Given the presence of multiple PCR products, secondary signals in the sequencing reactions, and ambiguity of species identification, clinical NGS of the 16S-amplified product was performed reflexively (20) on an Illumina MiSeq with a 500 cycle kit. The NGS amplicon sequencing assay generated 309,392 paired-end reads, which were reduced to 228,884 after quality filtration and chimera removal (Table 1). The assay identified two sequences (Genbank Accessions MT657947 and MT657948) present in the specimen (97.2% of total filtered reads) but absent from the paired extraction control (NTC, Table 1). These sequences were only 90.88% identical to each other, differing by 2 single nucleotide indels and 26 single nucleotide polymorphisms (Figure 2). The dominant sequence (4.6-fold more abundant, 285 nt) was 100% identical to the corresponding region of the broad-range bacterial PCR product and 98.6% identical to S. cristatus type strain ATCC 51100 (NR_042771). The less abundant sequence (287 nt) was 90.88% identical to the original PCR product (Figure 2), but 100% identical to a type strain of Streptococcus oligofermentans (AS 1.3089, NR_103943), a heterotypic synonym of S. cristatus (21), and to other S. cristatus records. These findings supported the diagnosis of a polyclonal endocarditis with two genetically distinct strains of S. cristatus.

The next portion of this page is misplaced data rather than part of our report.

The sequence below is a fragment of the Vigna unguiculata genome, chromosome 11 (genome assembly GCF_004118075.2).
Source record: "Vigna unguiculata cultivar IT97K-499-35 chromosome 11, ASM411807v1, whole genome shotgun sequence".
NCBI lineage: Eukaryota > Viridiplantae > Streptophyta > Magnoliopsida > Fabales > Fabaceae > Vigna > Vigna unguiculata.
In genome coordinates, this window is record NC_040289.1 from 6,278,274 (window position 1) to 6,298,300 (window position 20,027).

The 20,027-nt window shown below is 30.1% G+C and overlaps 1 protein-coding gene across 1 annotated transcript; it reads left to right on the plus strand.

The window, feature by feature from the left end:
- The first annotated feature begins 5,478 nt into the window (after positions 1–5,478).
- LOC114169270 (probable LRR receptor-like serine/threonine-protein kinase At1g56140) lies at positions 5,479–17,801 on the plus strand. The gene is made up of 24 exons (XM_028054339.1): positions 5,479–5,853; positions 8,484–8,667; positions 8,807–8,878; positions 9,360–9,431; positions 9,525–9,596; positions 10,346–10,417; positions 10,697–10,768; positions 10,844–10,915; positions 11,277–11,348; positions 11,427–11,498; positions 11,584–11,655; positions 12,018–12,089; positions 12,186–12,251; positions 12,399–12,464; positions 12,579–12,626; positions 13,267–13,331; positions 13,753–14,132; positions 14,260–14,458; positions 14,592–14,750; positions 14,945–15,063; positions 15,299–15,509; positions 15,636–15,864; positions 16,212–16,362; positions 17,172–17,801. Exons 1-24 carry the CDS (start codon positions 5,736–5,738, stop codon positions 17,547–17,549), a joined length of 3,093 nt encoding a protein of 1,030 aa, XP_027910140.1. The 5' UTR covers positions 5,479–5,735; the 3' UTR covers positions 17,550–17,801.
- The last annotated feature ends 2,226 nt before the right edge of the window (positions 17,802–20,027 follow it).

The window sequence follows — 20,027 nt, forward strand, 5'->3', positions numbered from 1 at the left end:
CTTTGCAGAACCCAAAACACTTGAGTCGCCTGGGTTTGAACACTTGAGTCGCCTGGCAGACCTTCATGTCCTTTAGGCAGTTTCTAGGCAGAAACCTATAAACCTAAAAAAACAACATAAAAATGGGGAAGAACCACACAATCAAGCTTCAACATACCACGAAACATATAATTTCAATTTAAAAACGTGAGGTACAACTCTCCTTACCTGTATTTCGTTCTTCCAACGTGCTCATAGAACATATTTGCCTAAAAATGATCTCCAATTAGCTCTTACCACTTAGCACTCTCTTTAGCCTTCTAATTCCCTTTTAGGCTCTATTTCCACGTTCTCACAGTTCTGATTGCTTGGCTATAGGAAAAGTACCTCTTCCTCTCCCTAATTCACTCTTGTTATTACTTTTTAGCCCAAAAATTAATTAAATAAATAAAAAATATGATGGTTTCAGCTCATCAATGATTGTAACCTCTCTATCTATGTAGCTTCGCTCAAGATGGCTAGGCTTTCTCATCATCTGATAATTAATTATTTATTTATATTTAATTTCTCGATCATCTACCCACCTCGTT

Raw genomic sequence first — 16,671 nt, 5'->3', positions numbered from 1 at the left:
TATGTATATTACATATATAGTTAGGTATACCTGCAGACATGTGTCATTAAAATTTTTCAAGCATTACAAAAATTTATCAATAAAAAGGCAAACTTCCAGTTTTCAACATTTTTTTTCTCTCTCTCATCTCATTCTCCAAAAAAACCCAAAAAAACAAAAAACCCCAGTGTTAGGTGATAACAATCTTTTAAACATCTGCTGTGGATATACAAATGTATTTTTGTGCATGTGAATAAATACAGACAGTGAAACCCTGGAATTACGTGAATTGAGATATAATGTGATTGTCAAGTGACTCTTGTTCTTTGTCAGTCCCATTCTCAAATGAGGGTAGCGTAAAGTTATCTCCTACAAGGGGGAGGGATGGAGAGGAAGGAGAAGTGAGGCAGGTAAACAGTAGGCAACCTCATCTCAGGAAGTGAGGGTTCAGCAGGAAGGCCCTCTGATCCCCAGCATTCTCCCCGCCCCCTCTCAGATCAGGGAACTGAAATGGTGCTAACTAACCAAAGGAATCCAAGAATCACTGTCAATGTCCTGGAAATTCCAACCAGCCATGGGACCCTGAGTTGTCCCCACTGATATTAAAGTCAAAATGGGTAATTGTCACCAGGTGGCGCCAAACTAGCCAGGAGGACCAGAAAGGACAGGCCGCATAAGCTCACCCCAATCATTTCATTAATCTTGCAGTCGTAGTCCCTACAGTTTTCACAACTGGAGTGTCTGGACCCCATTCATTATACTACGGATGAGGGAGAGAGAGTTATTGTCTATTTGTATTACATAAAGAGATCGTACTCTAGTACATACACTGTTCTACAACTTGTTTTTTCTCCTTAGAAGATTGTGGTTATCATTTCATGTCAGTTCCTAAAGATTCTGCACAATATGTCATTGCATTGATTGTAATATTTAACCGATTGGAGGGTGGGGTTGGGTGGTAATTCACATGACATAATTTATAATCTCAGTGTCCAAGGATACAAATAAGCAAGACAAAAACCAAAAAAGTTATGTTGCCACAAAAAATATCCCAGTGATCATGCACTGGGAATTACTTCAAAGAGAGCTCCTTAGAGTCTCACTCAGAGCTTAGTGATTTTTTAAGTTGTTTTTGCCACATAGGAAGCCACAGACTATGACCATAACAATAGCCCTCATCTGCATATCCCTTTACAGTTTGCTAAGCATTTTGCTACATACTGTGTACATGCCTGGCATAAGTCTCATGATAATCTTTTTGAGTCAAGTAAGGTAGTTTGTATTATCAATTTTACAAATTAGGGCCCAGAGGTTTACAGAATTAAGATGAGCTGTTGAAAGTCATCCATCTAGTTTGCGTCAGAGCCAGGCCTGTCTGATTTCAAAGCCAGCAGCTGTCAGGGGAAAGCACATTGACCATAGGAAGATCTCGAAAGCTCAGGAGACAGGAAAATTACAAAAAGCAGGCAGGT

Figure 2. Sequence alignment from Sanger and next generation sequencing reactions. Alignment of the two S. cristatus sequences detected by NGS (predominant sequence variant, sv-001; secondary sequence variant, sv-002) and the Sanger sequenced 16S rDNA PCR product are presented with gaps indicated by dashes and nucleotides conserved across all three sequences identified by asterixis.